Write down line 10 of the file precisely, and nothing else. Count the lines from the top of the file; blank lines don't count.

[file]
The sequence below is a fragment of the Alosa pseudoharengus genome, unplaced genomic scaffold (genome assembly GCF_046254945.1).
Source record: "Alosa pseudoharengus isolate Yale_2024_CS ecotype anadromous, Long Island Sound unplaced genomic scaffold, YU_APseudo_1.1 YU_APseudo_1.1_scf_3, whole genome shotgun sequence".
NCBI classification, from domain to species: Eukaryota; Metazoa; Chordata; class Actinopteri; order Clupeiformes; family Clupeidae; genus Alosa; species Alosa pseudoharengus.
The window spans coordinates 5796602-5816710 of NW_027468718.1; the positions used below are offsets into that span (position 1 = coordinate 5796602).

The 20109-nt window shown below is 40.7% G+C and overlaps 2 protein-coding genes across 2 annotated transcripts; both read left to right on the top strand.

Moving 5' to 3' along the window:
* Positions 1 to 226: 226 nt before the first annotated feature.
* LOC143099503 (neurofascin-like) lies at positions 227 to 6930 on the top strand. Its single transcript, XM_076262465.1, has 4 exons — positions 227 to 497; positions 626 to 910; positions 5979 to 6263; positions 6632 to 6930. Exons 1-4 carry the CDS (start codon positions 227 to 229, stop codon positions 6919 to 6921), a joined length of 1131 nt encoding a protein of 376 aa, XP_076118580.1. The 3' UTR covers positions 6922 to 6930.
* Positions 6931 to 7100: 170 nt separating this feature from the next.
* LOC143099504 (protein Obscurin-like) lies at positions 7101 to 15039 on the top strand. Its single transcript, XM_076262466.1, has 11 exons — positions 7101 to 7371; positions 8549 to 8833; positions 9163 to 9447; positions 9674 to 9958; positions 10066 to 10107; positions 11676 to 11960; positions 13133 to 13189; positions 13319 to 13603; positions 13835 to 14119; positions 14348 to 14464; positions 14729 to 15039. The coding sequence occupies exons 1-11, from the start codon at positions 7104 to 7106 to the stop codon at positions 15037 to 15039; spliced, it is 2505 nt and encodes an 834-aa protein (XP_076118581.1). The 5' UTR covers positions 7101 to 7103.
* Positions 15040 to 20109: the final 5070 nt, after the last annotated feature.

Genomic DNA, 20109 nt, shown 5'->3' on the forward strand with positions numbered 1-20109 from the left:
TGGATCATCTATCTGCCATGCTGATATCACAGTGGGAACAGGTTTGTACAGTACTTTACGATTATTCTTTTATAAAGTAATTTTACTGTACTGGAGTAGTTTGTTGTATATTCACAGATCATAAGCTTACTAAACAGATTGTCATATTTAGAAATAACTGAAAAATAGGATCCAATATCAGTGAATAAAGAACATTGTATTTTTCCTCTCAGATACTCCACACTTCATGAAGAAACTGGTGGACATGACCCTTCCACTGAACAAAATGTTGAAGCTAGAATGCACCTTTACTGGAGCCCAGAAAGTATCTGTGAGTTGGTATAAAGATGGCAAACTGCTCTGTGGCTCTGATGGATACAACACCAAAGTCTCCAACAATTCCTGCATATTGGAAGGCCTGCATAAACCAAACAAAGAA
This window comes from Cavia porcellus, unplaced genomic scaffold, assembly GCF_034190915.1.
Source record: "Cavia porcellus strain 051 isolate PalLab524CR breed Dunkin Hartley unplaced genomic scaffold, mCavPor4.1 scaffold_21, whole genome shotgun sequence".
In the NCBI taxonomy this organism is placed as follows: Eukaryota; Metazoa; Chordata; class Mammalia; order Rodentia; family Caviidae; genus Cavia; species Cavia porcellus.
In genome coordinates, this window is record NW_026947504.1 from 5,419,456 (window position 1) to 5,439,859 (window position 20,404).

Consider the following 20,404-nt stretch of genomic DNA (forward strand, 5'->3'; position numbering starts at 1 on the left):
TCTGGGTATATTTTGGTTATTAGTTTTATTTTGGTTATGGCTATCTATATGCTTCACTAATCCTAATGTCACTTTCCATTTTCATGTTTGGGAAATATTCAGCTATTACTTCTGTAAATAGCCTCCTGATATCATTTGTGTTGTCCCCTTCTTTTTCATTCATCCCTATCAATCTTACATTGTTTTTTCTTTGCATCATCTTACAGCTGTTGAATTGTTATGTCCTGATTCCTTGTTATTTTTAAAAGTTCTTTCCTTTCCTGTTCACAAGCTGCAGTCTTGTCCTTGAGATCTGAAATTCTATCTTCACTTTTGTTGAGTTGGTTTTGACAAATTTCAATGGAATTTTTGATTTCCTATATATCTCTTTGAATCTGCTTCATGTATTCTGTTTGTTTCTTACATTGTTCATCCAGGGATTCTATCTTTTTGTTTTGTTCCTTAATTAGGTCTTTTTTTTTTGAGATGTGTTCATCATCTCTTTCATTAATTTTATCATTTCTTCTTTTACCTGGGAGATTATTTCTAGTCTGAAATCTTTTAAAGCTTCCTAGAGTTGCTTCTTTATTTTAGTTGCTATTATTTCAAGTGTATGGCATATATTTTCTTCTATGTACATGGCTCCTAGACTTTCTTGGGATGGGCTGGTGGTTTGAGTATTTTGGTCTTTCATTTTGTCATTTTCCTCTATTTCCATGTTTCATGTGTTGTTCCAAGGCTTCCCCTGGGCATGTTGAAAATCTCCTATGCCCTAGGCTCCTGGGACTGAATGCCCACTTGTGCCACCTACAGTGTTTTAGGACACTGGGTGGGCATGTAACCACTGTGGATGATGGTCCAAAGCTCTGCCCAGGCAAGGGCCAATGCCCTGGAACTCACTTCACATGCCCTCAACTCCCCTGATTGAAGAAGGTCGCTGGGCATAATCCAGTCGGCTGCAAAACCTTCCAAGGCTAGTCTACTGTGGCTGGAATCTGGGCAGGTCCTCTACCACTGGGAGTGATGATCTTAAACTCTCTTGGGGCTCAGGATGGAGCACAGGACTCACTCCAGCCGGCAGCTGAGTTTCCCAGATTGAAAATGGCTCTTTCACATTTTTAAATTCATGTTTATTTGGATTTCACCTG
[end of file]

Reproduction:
* LOC143099504 (protein Obscurin-like) lies at positions 7101 to 15039 on the top strand. Its single transcript, XM_076262466.1, has 11 exons — positions 7101 to 7371; positions 8549 to 8833; positions 9163 to 9447; positions 9674 to 9958; positions 10066 to 10107; positions 11676 to 11960; positions 13133 to 13189; positions 13319 to 13603; positions 13835 to 14119; positions 14348 to 14464; positions 14729 to 15039. The coding sequence occupies exons 1-11, from the start codon at positions 7104 to 7106 to the stop codon at positions 15037 to 15039; spliced, it is 2505 nt and encodes an 834-aa protein (XP_076118581.1). The 5' UTR covers positions 7101 to 7103.